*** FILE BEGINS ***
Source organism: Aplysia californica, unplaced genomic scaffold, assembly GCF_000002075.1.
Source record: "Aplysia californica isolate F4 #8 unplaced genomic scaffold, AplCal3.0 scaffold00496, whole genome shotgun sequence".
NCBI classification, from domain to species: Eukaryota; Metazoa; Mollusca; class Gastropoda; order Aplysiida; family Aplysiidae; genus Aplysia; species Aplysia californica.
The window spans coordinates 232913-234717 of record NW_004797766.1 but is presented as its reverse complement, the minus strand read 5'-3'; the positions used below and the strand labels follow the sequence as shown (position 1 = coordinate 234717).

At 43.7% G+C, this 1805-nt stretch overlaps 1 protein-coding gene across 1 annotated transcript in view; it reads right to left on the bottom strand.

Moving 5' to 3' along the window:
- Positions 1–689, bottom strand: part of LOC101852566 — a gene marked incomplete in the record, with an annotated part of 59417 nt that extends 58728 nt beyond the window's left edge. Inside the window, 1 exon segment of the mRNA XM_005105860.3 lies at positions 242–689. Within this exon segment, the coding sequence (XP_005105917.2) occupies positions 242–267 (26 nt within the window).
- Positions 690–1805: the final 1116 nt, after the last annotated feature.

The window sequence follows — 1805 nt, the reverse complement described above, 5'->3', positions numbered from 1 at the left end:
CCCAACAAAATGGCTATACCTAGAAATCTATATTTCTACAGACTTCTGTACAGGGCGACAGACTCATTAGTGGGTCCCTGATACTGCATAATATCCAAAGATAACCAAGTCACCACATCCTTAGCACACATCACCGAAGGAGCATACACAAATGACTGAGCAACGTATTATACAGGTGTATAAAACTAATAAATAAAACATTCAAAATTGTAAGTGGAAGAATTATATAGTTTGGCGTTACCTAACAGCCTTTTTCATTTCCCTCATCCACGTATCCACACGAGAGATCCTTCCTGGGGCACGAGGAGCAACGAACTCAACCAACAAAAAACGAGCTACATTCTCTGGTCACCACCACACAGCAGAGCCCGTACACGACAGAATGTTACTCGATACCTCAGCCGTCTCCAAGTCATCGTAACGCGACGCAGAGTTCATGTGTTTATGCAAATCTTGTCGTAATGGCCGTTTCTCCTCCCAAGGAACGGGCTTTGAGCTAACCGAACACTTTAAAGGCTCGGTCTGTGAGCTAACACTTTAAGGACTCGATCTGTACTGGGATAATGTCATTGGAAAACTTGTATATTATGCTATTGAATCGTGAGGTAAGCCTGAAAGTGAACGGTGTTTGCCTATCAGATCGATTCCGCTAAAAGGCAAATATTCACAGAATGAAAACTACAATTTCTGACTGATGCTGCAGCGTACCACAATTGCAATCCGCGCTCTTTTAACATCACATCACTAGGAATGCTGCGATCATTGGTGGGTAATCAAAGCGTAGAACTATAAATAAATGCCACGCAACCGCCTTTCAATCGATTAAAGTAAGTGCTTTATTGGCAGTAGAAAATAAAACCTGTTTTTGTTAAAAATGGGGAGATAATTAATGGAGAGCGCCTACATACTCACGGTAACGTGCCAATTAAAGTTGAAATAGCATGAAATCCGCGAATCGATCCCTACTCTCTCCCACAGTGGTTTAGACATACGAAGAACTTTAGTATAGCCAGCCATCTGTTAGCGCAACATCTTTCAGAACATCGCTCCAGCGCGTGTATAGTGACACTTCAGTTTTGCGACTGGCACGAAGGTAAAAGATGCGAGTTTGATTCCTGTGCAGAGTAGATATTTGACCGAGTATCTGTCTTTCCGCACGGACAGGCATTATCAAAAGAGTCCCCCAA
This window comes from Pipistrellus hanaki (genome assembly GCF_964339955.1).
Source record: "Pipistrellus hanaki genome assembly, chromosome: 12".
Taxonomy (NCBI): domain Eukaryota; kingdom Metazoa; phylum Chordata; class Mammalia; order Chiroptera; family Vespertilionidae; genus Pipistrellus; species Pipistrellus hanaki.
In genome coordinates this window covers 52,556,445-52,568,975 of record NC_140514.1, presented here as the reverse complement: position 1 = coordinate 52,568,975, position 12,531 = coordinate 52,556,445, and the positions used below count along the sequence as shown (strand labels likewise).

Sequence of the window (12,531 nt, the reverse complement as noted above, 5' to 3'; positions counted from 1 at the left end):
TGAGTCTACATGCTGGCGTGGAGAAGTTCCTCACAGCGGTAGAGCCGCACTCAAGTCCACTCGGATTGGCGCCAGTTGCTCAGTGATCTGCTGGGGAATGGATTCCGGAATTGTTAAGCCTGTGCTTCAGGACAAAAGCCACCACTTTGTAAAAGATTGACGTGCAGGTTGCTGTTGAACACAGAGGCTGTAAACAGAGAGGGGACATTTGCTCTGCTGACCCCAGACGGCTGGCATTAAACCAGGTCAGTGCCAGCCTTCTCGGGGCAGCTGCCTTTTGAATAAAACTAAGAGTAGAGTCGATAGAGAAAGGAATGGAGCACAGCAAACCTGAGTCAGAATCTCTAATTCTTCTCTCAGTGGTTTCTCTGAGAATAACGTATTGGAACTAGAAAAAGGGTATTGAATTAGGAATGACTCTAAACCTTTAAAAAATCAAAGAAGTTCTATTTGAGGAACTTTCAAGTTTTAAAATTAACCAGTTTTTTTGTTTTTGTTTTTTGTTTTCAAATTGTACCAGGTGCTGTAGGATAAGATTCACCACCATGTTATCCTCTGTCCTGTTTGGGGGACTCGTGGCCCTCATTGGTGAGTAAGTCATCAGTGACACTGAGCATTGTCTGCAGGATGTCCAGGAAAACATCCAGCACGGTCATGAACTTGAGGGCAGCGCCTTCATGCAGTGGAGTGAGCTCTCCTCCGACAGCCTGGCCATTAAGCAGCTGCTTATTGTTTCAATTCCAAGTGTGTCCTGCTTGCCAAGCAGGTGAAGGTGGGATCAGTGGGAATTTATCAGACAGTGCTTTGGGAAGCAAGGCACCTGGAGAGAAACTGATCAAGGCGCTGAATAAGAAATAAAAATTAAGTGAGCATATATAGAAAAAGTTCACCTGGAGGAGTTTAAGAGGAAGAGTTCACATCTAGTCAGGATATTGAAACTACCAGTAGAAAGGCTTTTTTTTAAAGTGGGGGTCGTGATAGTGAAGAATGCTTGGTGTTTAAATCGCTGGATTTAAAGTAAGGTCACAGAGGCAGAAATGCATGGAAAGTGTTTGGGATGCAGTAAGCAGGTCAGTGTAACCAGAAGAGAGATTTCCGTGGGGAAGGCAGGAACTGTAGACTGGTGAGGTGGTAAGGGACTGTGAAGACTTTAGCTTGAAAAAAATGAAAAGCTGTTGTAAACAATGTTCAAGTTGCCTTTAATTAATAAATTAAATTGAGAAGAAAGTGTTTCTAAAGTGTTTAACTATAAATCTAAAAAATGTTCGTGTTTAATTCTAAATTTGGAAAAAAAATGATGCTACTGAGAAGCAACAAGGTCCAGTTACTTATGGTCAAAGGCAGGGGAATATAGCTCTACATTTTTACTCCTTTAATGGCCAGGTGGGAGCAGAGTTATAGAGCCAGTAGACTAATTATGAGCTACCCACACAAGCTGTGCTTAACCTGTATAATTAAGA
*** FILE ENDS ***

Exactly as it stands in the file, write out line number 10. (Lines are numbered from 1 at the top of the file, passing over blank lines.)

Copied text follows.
CCCAACAAAATGGCTATACCTAGAAATCTATATTTCTACAGACTTCTGTACAGGGCGACAGACTCATTAGTGGGTCCCTGATACTGCATAATATCCAAAGATAACCAAGTCACCACATCCTTAGCACACATCACCGAAGGAGCATACACAAATGACTGAGCAACGTATTATACAGGTGTATAAAACTAATAAATAAAACATTCAAAATTGTAAGTGGAAGAATTATATAGTTTGGCGTTACCTAACAGCCTTTTTCATTTCCCTCATCCACGTATCCACACGAGAGATCCTTCCTGGGGCACGAGGAGCAACGAACTCAACCAACAAAAAACGAGCTACATTCTCTGGTCACCACCACACAGCAGAGCCCGTACACGACAGAATGTTACTCGATACCTCAGCCGTCTCCAAGTCATCGTAACGCGACGCAGAGTTCATGTGTTTATGCAAATCTTGTCGTAATGGCCGTTTCTCCTCCCAAGGAACGGGCTTTGAGCTAACCGAACACTTTAAAGGCTCGGTCTGTGAGCTAACACTTTAAGGACTCGATCTGTACTGGGATAATGTCATTGGAAAACTTGTATATTATGCTATTGAATCGTGAGGTAAGCCTGAAAGTGAACGGTGTTTGCCTATCAGATCGATTCCGCTAAAAGGCAAATATTCACAGAATGAAAACTACAATTTCTGACTGATGCTGCAGCGTACCACAATTGCAATCCGCGCTCTTTTAACATCACATCACTAGGAATGCTGCGATCATTGGTGGGTAATCAAAGCGTAGAACTATAAATAAATGCCACGCAACCGCCTTTCAATCGATTAAAGTAAGTGCTTTATTGGCAGTAGAAAATAAAACCTGTTTTTGTTAAAAATGGGGAGATAATTAATGGAGAGCGCCTACATACTCACGGTAACGTGCCAATTAAAGTTGAAATAGCATGAAATCCGCGAATCGATCCCTACTCTCTCCCACAGTGGTTTAGACATACGAAGAACTTTAGTATAGCCAGCCATCTGTTAGCGCAACATCTTTCAGAACATCGCTCCAGCGCGTGTATAGTGACACTTCAGTTTTGCGACTGGCACGAAGGTAAAAGATGCGAGTTTGATTCCTGTGCAGAGTAGATATTTGACCGAGTATCTGTCTTTCCGCACGGACAGGCATTATCAAAAGAGTCCCCCAA